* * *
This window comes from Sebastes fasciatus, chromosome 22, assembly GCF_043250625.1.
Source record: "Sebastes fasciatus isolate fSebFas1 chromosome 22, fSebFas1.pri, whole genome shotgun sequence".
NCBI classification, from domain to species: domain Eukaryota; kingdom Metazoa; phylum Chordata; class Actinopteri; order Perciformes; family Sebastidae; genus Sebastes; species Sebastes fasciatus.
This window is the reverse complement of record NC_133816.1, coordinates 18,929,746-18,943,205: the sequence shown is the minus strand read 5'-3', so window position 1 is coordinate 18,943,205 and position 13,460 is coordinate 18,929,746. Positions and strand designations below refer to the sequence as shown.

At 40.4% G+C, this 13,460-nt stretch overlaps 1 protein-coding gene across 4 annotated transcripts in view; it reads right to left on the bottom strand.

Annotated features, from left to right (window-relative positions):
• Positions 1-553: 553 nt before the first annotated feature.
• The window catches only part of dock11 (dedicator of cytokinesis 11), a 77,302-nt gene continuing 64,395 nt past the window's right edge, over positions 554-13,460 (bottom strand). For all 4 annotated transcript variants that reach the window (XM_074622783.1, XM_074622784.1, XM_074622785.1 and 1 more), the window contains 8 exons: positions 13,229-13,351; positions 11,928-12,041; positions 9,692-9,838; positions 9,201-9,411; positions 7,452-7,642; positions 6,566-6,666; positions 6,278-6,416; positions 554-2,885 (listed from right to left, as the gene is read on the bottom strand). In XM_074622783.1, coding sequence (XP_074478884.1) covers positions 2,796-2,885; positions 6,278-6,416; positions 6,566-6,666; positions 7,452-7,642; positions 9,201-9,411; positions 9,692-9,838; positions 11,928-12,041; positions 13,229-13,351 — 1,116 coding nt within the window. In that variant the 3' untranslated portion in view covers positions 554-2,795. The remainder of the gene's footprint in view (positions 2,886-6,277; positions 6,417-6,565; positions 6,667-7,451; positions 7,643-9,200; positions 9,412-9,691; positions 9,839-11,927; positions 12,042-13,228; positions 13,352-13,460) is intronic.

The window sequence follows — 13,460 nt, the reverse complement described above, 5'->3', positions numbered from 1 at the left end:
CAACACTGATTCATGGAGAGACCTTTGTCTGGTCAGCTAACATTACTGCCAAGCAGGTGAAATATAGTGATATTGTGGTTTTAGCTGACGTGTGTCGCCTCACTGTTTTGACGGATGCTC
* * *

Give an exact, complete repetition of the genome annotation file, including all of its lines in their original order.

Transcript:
This window comes from Sebastes fasciatus, chromosome 22, assembly GCF_043250625.1.
Source record: "Sebastes fasciatus isolate fSebFas1 chromosome 22, fSebFas1.pri, whole genome shotgun sequence".
NCBI classification, from domain to species: domain Eukaryota; kingdom Metazoa; phylum Chordata; class Actinopteri; order Perciformes; family Sebastidae; genus Sebastes; species Sebastes fasciatus.
This window is the reverse complement of record NC_133816.1, coordinates 18,929,746-18,943,205: the sequence shown is the minus strand read 5'-3', so window position 1 is coordinate 18,943,205 and position 13,460 is coordinate 18,929,746. Positions and strand designations below refer to the sequence as shown.

At 40.4% G+C, this 13,460-nt stretch overlaps 1 protein-coding gene across 4 annotated transcripts in view; it reads right to left on the bottom strand.

Annotated features, from left to right (window-relative positions):
• Positions 1-553: 553 nt before the first annotated feature.
• The window catches only part of dock11 (dedicator of cytokinesis 11), a 77,302-nt gene continuing 64,395 nt past the window's right edge, over positions 554-13,460 (bottom strand). For all 4 annotated transcript variants that reach the window (XM_074622783.1, XM_074622784.1, XM_074622785.1 and 1 more), the window contains 8 exons: positions 13,229-13,351; positions 11,928-12,041; positions 9,692-9,838; positions 9,201-9,411; positions 7,452-7,642; positions 6,566-6,666; positions 6,278-6,416; positions 554-2,885 (listed from right to left, as the gene is read on the bottom strand). In XM_074622783.1, coding sequence (XP_074478884.1) covers positions 2,796-2,885; positions 6,278-6,416; positions 6,566-6,666; positions 7,452-7,642; positions 9,201-9,411; positions 9,692-9,838; positions 11,928-12,041; positions 13,229-13,351 — 1,116 coding nt within the window. In that variant the 3' untranslated portion in view covers positions 554-2,795. The remainder of the gene's footprint in view (positions 2,886-6,277; positions 6,417-6,565; positions 6,667-7,451; positions 7,643-9,200; positions 9,412-9,691; positions 9,839-11,927; positions 12,042-13,228; positions 13,352-13,460) is intronic.

The window sequence follows — 13,460 nt, the reverse complement described above, 5'->3', positions numbered from 1 at the left end:
CAACACTGATTCATGGAGAGACCTTTGTCTGGTCAGCTAACATTACTGCCAAGCAGGTGAAATATAGTGATATTGTGGTTTTAGCTGACGTGTGTCGCCTCACTGTTTTGACGGATGCTC